SPAIN’S BAILED-OUT lender Bankia plunged on the stock market yesterday after banking authorities said it had a negative of value of €4.148 billion euros.
Shares in Bankia, which is at the heart of a crisis in the bad-loan ridden Spanish banking system, slumped 13.7 percent to 59.2 cents in morning trade.
Spain’s state-backed Fund for Orderly Bank Restructuring, or FROB, said the previous day that Bankia had a negative value of 4.148 billion euros and its parent group BFA a negative value of €10.444 billion.
Bankia-BFA is to receive about €18 billion in public aid. BFA’s capital is to be expanded by €13.459 billion in addition to €4.5 billion extended to the lender in September, the FROB said.
Doubts hung over the true worth of shares in Bankia, whose €20-billion bailout by the government in May prompted Spain to seek funding of up to €100 billion from its eurozone partners for the banking sector.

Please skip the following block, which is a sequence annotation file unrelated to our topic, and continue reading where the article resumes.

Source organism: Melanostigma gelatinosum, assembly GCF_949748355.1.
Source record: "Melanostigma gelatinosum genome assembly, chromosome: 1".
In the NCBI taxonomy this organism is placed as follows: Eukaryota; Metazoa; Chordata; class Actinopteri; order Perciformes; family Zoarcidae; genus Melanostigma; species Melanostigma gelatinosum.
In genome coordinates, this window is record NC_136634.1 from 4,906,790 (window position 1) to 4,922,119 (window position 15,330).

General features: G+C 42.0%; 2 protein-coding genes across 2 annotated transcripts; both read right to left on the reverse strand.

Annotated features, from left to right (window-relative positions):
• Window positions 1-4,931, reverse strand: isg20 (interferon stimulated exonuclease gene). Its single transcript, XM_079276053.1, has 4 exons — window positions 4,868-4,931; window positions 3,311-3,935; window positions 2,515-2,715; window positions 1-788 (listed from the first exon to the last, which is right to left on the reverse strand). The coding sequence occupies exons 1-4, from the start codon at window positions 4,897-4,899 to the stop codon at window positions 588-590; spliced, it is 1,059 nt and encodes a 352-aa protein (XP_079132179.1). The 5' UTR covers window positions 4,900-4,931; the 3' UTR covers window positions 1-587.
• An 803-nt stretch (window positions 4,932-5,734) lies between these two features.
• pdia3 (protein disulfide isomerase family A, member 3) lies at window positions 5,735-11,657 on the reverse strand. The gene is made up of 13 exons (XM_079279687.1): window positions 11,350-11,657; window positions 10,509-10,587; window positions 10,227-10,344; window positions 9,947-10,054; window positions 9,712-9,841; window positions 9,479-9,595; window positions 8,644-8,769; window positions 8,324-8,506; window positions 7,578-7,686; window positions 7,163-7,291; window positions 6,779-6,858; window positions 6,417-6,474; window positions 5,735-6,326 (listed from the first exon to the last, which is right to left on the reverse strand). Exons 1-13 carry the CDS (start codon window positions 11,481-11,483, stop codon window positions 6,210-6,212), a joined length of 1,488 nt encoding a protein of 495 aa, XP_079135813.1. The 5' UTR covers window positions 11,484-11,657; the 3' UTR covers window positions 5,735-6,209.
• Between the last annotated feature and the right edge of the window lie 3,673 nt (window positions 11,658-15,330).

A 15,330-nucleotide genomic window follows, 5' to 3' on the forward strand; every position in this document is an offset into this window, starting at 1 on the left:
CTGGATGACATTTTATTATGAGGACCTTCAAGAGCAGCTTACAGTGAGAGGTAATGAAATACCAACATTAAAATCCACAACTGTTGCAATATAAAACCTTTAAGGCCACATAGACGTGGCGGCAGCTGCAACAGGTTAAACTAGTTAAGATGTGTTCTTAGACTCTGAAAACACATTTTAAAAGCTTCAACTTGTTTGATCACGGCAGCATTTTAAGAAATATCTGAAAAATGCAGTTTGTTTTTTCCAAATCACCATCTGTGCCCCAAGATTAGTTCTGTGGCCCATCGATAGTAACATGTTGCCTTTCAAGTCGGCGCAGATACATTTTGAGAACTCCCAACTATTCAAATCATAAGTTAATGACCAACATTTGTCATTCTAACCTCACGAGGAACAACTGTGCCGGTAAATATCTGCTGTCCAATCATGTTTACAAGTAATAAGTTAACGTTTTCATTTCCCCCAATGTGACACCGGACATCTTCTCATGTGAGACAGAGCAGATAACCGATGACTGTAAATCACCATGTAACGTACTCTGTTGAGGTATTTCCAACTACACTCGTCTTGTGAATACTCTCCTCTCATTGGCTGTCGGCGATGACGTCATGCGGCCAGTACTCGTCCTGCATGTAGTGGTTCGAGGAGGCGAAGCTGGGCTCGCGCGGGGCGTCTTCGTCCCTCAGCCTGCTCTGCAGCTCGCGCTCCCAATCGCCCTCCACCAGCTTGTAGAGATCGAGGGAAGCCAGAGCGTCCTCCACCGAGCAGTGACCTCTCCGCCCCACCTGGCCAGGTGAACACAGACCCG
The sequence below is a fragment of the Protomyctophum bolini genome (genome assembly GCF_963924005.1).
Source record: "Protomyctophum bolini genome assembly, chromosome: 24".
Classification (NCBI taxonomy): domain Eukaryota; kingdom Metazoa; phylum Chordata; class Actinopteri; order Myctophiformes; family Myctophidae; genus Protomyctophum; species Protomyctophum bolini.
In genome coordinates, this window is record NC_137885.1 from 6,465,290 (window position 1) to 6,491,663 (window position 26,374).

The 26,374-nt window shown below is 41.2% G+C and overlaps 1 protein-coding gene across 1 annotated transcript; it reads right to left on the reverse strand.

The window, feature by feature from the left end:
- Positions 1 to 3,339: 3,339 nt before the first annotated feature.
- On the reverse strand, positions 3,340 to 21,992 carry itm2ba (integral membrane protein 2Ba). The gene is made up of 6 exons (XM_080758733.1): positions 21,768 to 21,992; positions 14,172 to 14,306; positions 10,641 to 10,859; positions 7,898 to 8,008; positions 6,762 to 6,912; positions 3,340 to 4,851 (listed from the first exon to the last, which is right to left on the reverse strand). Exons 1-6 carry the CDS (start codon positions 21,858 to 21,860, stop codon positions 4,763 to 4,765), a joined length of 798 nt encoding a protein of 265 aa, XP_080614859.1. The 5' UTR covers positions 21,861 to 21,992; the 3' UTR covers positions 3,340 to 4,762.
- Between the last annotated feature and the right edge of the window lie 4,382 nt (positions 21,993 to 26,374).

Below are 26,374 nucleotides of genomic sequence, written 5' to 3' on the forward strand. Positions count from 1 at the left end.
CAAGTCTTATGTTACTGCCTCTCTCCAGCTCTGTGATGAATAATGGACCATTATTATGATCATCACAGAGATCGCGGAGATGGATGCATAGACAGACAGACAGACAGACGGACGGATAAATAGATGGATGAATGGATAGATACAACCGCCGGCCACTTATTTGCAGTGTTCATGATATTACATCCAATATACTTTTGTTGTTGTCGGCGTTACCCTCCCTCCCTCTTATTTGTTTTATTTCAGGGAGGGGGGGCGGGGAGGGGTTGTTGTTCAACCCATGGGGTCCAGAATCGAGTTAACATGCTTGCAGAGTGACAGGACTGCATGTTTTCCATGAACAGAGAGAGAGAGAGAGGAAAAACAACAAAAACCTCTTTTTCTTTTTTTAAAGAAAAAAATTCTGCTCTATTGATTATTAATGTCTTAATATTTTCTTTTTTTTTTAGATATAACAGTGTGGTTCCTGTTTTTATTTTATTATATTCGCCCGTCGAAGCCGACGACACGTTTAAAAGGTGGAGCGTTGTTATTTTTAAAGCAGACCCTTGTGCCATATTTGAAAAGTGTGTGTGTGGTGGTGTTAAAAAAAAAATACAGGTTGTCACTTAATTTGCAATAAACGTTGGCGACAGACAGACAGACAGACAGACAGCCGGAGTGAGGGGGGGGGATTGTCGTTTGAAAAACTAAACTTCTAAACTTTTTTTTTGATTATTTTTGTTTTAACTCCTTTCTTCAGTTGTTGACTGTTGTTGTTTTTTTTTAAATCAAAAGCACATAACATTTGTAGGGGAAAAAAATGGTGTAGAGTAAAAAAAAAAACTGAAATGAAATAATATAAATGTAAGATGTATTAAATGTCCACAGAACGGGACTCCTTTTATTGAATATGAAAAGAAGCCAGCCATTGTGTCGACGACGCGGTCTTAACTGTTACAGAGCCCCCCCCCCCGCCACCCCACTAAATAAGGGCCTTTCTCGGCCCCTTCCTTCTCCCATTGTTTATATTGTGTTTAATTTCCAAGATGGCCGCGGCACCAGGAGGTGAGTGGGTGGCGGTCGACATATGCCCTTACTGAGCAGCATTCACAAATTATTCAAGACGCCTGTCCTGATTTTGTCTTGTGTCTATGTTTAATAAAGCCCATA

“We don’t know how much these shares will be worth,” said Soledad Pellon, analyst at brokerage IG Markets. It was clear, however, that their value would be diluted by the increase in capital, she said. “This uncertainty has unleashed selling.”
Spanish banks are still struggling with a mass of loans that turned sour after a property bubble collapsed in 2008.
A first slice of €37 billion in eurozone aid is aimed at cleaning up four nationalised banks: Bankia, NovaCaixaGalicia (NCG), Catalunya Banc and Banco de Valencia.
The four banks are to receive the capital within days, the FROB said, enabling them to meet requirements that they have a top quality “core capital” equal to nine percent of total assets.